Keeping kids sheltered from hate groups

Morris Dees, Esq. Civil Rights Attorney, shares advice for parents on how they can help keep their sheltered from various hate groups
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Keeping kids sheltered from hate groups

Hate crimes are a pretty broad category of things. All the way to violence against a gay person, beating them up because somebody calls them a fag and people jump on them and beat them up, or attacking a Chinese person because they look different and make some critical remarks and physically hurt them or demeaning them in some way. They are hurt emotinally. Probably there is no single answer to keep your children away from being a victim of a hate crime or being a participant in a hate crime except trying to raise them to be fair people. One of the real dangers we have today is that there are many hate groups. There are 1,000 hate groups all over the country of all kinds. States like California and Pennsylvania, they have a large number of hate groups. California has 80 something hate groups. But the biggest hate group today is the virtual hate group on the internet. There are about 700 hate groups on the internet. Timothy McVeigh who blew up the Oklahoma Building is the internet poster child for what a person gets off the internet. The very recipe that he used to make the dynamite truck bomb came from the internet, from a book he got off the internet.

Morris Dees, Esq. Civil Rights Attorney, shares advice for parents on how they can help keep their sheltered from various hate groups


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Morris Dees, Esq.

Civil Rights Attorney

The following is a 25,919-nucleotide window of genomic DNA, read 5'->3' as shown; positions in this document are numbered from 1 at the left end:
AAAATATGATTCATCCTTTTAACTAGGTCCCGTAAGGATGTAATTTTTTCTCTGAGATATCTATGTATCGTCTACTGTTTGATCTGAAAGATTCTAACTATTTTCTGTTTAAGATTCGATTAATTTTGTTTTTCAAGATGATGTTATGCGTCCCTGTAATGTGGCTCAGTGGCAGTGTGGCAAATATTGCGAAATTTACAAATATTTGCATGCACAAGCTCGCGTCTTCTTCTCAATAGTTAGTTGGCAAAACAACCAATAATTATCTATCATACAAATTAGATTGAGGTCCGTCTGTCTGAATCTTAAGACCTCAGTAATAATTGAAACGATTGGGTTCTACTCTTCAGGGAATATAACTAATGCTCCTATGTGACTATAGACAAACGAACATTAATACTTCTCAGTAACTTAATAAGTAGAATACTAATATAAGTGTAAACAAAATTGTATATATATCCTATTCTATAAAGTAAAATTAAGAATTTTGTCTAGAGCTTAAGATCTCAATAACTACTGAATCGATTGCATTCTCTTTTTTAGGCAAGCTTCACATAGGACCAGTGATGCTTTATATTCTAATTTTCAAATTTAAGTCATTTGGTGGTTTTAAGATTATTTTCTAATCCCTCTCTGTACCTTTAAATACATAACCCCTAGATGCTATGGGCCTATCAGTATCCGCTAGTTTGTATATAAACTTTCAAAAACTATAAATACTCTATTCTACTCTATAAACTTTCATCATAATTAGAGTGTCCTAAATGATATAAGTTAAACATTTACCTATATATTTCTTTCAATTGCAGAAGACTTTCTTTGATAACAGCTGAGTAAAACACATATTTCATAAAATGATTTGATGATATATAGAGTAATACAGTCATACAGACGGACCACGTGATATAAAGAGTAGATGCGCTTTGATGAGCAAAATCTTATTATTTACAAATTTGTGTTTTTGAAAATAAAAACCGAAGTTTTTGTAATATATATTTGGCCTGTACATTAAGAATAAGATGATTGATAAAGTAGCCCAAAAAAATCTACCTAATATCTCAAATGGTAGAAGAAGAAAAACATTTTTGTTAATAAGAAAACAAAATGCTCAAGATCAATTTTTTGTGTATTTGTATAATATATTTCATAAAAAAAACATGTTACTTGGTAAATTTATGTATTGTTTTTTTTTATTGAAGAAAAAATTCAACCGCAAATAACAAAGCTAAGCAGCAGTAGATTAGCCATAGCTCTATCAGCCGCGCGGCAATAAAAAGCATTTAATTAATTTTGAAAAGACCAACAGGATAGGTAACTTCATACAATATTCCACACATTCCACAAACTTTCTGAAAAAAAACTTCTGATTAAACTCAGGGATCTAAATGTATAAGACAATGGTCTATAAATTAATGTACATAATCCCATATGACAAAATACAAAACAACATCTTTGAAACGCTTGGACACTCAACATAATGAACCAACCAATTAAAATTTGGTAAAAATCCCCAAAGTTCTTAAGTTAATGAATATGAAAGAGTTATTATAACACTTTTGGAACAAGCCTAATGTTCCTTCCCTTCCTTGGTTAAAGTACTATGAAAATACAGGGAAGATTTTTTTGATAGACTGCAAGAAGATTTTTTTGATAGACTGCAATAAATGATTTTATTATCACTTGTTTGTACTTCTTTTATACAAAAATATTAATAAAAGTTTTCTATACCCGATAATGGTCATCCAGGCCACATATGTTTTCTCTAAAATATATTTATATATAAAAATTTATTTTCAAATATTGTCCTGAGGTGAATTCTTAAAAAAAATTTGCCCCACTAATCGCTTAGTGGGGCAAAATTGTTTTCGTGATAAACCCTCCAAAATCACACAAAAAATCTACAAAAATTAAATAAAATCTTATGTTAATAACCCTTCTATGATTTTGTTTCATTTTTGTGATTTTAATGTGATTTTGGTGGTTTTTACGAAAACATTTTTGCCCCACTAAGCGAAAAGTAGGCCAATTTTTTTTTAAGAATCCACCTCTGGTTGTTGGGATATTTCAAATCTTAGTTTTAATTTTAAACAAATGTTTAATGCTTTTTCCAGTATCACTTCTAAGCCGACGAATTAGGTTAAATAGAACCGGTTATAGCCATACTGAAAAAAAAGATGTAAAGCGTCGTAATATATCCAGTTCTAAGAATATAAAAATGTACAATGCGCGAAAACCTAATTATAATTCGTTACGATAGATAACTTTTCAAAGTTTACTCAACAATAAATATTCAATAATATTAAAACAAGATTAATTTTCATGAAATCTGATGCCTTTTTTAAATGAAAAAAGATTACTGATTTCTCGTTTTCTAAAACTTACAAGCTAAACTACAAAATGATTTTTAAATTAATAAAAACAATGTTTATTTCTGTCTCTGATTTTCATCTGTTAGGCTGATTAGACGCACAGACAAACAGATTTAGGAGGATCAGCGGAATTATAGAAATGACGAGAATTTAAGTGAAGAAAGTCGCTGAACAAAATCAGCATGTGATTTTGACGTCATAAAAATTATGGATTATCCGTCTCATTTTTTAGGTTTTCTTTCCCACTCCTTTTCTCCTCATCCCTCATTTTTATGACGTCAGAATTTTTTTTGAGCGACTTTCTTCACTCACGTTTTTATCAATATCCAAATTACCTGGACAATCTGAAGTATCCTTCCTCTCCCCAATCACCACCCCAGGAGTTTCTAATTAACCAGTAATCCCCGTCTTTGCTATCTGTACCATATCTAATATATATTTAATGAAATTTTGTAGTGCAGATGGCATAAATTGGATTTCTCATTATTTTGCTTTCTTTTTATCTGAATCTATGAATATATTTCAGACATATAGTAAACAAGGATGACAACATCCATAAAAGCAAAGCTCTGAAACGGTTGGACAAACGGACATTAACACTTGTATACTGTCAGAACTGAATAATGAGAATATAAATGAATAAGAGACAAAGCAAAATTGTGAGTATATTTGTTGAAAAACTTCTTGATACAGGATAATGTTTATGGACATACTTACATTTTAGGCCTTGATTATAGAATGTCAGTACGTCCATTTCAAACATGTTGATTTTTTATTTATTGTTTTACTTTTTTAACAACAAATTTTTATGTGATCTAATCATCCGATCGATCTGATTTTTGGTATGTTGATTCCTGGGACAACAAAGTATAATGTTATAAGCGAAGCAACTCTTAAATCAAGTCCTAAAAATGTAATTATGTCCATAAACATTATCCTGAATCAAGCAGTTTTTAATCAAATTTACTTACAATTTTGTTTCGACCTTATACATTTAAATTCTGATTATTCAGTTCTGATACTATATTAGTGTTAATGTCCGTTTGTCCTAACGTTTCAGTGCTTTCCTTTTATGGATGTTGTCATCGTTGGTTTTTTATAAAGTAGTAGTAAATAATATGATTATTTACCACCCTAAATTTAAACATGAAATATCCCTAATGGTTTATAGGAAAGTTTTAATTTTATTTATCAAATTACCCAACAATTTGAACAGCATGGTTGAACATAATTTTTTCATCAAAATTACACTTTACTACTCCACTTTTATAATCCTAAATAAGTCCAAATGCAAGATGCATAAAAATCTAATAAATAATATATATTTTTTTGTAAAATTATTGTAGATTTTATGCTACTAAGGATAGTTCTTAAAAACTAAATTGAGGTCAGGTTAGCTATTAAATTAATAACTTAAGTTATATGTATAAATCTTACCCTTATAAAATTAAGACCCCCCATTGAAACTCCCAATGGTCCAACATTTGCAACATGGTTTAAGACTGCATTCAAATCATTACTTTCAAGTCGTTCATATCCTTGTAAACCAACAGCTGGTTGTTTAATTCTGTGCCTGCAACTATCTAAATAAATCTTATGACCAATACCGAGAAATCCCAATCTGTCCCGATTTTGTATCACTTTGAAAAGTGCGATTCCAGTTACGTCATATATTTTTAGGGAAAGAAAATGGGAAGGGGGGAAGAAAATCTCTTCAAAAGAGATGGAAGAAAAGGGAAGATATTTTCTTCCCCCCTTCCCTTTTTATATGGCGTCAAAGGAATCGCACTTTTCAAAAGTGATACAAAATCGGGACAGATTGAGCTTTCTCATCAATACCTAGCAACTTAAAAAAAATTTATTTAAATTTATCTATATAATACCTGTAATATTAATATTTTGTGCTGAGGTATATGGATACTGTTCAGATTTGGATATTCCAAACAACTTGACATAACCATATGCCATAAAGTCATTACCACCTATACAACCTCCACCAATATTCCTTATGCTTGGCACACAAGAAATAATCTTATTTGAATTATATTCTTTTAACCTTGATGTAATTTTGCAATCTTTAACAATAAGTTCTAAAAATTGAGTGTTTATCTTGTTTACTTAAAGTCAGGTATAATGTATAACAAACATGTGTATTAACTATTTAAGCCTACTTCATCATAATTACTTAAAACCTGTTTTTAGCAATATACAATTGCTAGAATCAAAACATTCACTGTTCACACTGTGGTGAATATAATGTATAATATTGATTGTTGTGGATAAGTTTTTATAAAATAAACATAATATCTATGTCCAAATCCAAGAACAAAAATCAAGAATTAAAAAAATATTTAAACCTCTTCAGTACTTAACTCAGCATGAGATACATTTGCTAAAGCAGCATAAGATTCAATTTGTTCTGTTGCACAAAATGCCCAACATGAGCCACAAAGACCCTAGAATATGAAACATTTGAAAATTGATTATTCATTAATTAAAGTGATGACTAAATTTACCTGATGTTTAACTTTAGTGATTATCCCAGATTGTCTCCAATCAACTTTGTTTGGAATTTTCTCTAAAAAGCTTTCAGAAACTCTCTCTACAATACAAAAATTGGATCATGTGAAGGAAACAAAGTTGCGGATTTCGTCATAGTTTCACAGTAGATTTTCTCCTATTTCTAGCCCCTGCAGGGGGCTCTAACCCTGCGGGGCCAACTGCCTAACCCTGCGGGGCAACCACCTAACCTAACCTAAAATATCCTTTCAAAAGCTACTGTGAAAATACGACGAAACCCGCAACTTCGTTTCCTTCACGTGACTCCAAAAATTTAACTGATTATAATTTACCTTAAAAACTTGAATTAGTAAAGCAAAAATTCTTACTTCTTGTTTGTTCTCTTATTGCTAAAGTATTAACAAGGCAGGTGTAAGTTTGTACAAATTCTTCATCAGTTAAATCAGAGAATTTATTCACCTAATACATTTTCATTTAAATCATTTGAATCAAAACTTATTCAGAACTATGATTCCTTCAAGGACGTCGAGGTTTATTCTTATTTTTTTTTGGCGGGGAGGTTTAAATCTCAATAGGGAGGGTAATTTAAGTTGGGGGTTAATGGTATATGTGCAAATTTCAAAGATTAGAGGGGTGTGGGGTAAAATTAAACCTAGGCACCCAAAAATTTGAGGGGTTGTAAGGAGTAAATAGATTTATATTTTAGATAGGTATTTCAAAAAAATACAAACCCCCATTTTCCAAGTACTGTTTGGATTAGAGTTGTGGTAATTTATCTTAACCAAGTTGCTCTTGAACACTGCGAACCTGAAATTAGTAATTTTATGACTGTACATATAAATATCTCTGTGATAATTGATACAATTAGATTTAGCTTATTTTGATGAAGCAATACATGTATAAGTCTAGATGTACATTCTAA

Morris Dees was born in 1936 in Shorter, Alabama, the son of cotton farmers. As a young boy he worked the fields with blacks, witnessing first-hand social and economic depravation and Jim Crow treatment at its worst. While at the University of Alabama Law School, he met Millard Fuller. The two formed a highly successful publishing company during their time in law school. After graduation, they moved the business to Montgomery, Alabama.  Fuller left the company in 1965 and later founded Habitat for Humanity. Mr. Dees continued the business and also began taking controversial civil rights cases. Mr. Dees sold his publishing company to a major national firm in 1970 and formed the Southern Poverty Law Center, along with Julian Bond and Joseph Levin. Early Center cases included integrating the Alabama State Troopers and desegregating the Montgomery YMCA. The Center, funded by donations from over 300,000 citizens across the nation, quickly grew into one of America’s most successful and innovative public interest law firms. In 1980, the Center founded the Intelligence Project in response to resurgence in organized racist activity. The project monitors hate groups and develops legal strategies for protecting citizens from violence-prone groups. A made-for-television movie about Mr. Dees aired on NBC; “Line of Fire” describes his successful fight against the Ku Klux Klan. It included the $7 million precedent-setting judgment against the United Klans of America on behalf of the mother of Michael Donald, a young black man lynched by the Klan in Mobile, Alabama. Wayne Rogers portrayed him in the feature film, “Ghosts of Mississippi,” about the murder of civil rights worker Medgar Evers. Other victories against hate groups include a $6 million judgment that bankrupted the Aryan Nations, a $12.5 million jury verdict against the California-based White Aryan Resistance for the death of a black student and a $26 million verdict against the Carolina Klan for burning black churches. Klansmen burned the Center offices in 1983. The arsonists were convicted but not before their leader plotted to kill Mr. Dees. More than thirty men have since been imprisoned for plots to harm him or destroy Center property.  This threat requires a high degree of security during public appearances. To promote acceptance and tolerance, the Center founded Teaching Tolerance in 1990. Over 80,000 schools use the project’s free videos and teaching materials and over 400,000 teachers receive the award winning Teaching Tolerance magazine. The Center has won two Oscars for its tolerance education films and received five Oscar nominations. Mr. Dees believes that it is important to teach tolerance in the classroom as well as fight hate in the courtroom. Mr. Dees has received numerous awards in conjunction with his work.  The U.S. Jaycees chose him as one of the Ten Outstanding Young Men of America for his early business success.  Trial Lawyers for Public Justice named him Trial Lawyer of the Year in 1987. In 2009, he was inducted into the Trial Lawyers’ Hall of Fame by the American Trial Lawyers’ Association. The American Bar Association honored him this year (2012) with the ABA Medal. Mr. Dees is the author of three books, A Lawyer's Journey, his autobiography; Hate on Trial; and Gathering Storm: America’s Militia Threat. He remains actively engaged in litigation. He and his wife live in Montgomery, Alabama. 

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